Political argy-bargy over OHS continues in South Australia

On 10 July 2012, the InDaily online news service ran an article about Jodie Bradbrook of Bradbrook Lawyers, a boutique law firm in South Australia.  The article was very critical of the currently Work Health and Safety Bill that is stalled in that State’s Parliament.  Bradbrook stated that the major points of contention were, amongst others, the issue of control, union right of entry and confusion over the Persons Conducting Business or Undertaking (PCBU).

This alarmist scaremongering has similarities to matters raised by the Housing Industry Australia (HIA), an organisation that, according to South Australia’s Industrial Relations Minister, Russell Wortley has been represented by Jodie Bradbrook, a relevant fact not acknowledged in the article or by InDaily.  Bradbrook’s involvement with the HIA was noted in a December 2011 SafetyAtWorkBlog article.

The Bradbrook Layers website includes a July 2012 newsletter expanding on her concerns which also encourages readers to contact John Darley MP “If you are concerned about how this will affect your business…”.

Curiously the newsletter about legal issues, from a law firm should not be considered as “legal advice”.  Bradbrook’s newsletter states

“This newsletter is  provided for information purposes and does not constitute legal advice.”

Clearly then the newsletter is  produced for other non-legal purposes, perhaps marketing and promotion.  If this is the case, there is a reduced validity in the legal interpretations being offered.

South Australia’s Industrial Relations Minister, Russel Wortley responded in an opinion piece in  the July 25 edition of Indaily.  Wortley described the HIA’s campaign as “mischievous and self indulgent” however, as it has generated a response from the Minister, some could claim that the campaign has been successful lobbying if attention was the aim.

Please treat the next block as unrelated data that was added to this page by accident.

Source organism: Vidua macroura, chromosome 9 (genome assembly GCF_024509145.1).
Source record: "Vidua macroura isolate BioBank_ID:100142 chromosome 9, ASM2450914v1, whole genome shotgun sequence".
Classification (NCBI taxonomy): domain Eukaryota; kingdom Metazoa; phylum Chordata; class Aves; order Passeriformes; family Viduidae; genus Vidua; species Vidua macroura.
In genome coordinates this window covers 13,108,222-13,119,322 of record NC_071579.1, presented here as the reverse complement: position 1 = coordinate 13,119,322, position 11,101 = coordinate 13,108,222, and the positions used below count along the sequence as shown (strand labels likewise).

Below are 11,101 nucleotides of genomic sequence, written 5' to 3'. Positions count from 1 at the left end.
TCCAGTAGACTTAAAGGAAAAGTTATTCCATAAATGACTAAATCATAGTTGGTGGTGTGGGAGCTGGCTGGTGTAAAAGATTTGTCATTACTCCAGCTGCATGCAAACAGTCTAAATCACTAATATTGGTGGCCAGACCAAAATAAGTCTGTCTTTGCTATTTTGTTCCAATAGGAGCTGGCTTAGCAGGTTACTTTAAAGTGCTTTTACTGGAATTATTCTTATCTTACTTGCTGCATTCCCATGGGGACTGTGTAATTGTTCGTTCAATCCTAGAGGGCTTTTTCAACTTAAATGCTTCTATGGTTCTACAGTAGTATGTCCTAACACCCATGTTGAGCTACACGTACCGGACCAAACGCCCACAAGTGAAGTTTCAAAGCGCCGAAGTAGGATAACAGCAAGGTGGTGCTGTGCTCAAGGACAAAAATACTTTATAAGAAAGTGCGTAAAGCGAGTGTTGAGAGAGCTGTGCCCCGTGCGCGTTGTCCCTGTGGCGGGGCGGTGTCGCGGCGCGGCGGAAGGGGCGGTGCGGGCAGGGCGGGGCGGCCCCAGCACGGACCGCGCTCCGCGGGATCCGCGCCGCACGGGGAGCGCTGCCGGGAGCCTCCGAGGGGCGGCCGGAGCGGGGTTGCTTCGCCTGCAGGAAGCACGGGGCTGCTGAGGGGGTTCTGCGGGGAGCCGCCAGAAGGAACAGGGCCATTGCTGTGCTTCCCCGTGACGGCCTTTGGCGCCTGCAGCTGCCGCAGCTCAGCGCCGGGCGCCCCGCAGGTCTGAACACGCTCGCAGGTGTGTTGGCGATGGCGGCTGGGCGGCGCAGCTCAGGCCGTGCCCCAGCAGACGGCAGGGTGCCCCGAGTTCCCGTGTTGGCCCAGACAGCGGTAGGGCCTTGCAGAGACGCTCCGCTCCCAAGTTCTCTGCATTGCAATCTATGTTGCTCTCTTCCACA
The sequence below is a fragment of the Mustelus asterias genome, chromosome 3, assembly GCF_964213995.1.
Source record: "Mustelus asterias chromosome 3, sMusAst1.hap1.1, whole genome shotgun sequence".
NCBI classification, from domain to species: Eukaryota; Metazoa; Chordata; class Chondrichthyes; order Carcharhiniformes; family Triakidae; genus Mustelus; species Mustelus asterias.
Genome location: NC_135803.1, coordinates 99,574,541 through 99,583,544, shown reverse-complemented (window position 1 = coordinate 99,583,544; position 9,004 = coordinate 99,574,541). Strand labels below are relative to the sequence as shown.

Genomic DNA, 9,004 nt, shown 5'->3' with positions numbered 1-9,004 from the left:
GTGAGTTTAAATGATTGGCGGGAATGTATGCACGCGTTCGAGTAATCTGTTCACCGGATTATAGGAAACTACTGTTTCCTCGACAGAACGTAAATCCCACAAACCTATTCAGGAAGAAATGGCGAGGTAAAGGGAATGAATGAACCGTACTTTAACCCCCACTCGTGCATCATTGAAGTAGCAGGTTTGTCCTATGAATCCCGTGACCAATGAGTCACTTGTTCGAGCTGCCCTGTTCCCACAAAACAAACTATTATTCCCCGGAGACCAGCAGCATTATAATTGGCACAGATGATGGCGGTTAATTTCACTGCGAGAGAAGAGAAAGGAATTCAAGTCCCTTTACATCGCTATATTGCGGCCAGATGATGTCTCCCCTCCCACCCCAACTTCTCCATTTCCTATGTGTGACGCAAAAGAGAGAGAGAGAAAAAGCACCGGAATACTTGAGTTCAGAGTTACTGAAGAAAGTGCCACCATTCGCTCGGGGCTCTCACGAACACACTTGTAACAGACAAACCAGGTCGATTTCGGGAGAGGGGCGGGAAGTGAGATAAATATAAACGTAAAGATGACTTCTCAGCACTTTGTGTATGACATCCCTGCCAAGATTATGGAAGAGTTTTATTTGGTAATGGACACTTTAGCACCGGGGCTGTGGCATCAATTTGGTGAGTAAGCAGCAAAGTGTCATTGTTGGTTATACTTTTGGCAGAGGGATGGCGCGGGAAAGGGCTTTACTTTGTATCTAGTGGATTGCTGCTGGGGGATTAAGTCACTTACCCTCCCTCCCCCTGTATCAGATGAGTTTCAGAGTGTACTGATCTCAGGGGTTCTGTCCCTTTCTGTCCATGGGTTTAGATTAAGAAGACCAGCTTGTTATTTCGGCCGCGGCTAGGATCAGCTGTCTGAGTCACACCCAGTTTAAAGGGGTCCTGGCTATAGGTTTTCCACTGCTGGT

Wortley says that

“The HIA’s primary concern is the issue of “control”, or responsibility. It claims its members will be held responsible for matters beyond their control.

But what the HIA wants is for its members to be able to abrogate all responsibility for safety outcomes on their worksites. This is not acceptable to the Government or the community.”

The HIA’s concern is understandable if it is being fed legal information from organisations like Bradbrook Lawyers.

Wortley refers to baseless advice provided by Bradbrook but addresses a myth that the HIA has been peddling for some time with little foundation.

“Other myths peddled by the HIA include that the laws will put $20,000 onto the price of a new house.  This is despite two expert independent reports showing the only likely new costs for builders would be for fall protection measures if in fact they were not currently using them as is stipulated under existing laws.”

Wortley almost challenges the HIA to account for the high rate of injuries in the housing sector: